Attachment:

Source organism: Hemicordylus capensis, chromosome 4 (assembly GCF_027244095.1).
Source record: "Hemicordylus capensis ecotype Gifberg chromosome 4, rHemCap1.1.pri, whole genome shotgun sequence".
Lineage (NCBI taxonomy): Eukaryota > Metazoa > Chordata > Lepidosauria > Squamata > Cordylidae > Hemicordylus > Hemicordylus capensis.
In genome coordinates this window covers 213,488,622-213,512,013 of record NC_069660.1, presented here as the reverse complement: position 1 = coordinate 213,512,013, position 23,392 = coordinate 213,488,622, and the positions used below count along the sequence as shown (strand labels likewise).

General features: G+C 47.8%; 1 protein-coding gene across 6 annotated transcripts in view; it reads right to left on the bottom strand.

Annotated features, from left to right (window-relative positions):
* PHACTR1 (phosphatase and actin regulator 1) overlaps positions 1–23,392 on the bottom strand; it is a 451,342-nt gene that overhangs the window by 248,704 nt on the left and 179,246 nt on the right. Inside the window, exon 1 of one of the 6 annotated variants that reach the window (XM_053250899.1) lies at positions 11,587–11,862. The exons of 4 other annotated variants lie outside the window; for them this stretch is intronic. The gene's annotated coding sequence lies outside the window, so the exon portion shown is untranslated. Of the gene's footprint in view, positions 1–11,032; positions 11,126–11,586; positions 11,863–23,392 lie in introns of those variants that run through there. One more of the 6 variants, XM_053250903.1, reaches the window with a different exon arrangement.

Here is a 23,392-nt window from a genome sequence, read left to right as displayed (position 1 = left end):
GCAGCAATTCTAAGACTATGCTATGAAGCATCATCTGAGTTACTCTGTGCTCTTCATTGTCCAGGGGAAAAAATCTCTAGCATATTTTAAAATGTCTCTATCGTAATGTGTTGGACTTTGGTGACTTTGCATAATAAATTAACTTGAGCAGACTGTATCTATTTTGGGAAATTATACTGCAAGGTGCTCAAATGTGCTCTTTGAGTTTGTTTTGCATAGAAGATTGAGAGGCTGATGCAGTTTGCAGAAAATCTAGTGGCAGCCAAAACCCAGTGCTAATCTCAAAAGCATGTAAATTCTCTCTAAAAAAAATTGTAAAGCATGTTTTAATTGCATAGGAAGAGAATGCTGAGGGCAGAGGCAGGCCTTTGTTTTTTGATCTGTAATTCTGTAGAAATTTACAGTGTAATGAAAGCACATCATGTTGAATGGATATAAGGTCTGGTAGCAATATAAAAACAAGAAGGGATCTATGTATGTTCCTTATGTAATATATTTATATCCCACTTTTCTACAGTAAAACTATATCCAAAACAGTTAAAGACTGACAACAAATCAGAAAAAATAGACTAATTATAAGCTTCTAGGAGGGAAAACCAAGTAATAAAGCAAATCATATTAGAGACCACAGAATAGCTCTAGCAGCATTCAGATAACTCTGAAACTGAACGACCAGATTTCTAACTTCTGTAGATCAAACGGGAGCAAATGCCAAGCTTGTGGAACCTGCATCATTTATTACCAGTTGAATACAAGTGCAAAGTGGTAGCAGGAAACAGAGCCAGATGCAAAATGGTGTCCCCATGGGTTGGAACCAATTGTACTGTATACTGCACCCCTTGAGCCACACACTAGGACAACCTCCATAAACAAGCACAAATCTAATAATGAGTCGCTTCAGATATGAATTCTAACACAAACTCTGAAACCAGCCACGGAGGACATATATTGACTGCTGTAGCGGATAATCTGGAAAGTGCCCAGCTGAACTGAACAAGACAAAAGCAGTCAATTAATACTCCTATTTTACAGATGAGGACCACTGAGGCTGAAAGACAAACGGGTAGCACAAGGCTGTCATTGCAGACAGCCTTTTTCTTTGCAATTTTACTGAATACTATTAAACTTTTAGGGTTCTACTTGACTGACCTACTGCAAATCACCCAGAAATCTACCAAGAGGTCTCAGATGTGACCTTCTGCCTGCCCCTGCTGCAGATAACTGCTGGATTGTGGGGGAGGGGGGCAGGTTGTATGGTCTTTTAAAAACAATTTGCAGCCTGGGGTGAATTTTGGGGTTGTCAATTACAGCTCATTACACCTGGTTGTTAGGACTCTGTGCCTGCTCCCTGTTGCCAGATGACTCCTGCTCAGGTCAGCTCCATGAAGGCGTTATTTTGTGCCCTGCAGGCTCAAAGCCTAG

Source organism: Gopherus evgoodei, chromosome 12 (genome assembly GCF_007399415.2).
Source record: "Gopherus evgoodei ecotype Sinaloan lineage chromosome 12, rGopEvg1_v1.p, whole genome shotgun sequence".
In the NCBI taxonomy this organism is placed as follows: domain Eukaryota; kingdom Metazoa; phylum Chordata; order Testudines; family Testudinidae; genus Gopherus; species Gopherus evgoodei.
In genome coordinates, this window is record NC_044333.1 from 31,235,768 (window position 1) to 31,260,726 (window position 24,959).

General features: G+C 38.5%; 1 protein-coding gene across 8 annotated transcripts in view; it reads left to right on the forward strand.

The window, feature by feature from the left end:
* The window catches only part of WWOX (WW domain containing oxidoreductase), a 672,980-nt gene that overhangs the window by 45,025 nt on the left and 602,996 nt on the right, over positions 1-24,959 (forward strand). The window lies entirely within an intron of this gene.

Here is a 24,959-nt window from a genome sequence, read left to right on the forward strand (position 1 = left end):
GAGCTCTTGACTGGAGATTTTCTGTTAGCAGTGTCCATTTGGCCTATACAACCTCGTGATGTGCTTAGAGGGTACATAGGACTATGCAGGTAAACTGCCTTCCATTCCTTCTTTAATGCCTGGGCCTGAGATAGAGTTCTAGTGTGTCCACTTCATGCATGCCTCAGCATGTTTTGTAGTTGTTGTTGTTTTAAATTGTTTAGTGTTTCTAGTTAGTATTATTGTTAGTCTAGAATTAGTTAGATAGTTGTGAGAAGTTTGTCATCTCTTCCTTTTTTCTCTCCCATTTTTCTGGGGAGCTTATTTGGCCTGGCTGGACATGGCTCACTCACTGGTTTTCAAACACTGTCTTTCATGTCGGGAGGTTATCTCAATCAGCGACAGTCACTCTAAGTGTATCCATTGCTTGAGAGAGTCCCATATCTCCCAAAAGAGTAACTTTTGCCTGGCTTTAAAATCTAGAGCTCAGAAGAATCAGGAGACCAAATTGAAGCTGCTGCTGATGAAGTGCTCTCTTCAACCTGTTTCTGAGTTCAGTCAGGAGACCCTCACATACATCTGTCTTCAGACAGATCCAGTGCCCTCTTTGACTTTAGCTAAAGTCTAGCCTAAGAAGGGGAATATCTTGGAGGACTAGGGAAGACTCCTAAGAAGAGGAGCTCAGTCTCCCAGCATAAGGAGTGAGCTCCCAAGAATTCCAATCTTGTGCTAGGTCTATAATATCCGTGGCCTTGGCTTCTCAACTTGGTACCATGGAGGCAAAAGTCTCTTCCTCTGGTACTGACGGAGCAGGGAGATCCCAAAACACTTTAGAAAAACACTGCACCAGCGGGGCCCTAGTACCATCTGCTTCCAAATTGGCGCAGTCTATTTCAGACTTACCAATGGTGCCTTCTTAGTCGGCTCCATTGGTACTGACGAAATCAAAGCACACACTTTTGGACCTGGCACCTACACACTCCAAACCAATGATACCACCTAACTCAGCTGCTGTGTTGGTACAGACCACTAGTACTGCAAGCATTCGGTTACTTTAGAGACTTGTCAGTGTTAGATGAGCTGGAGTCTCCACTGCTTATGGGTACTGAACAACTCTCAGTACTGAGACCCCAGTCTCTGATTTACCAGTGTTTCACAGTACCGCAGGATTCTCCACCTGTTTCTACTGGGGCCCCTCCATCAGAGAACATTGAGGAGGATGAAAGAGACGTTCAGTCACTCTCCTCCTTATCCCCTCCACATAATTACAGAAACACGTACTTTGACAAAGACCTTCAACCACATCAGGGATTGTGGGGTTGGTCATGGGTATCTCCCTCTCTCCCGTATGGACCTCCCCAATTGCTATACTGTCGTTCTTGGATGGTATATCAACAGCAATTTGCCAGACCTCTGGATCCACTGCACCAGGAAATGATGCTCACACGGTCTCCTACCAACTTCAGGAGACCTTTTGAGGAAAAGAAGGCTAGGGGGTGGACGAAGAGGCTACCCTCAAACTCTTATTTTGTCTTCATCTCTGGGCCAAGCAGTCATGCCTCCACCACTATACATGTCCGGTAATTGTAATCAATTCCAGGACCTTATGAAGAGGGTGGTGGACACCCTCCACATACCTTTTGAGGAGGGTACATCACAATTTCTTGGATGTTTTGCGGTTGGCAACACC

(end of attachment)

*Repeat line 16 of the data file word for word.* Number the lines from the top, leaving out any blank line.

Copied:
* The window catches only part of WWOX (WW domain containing oxidoreductase), a 672,980-nt gene that overhangs the window by 45,025 nt on the left and 602,996 nt on the right, over positions 1-24,959 (forward strand). The window lies entirely within an intron of this gene.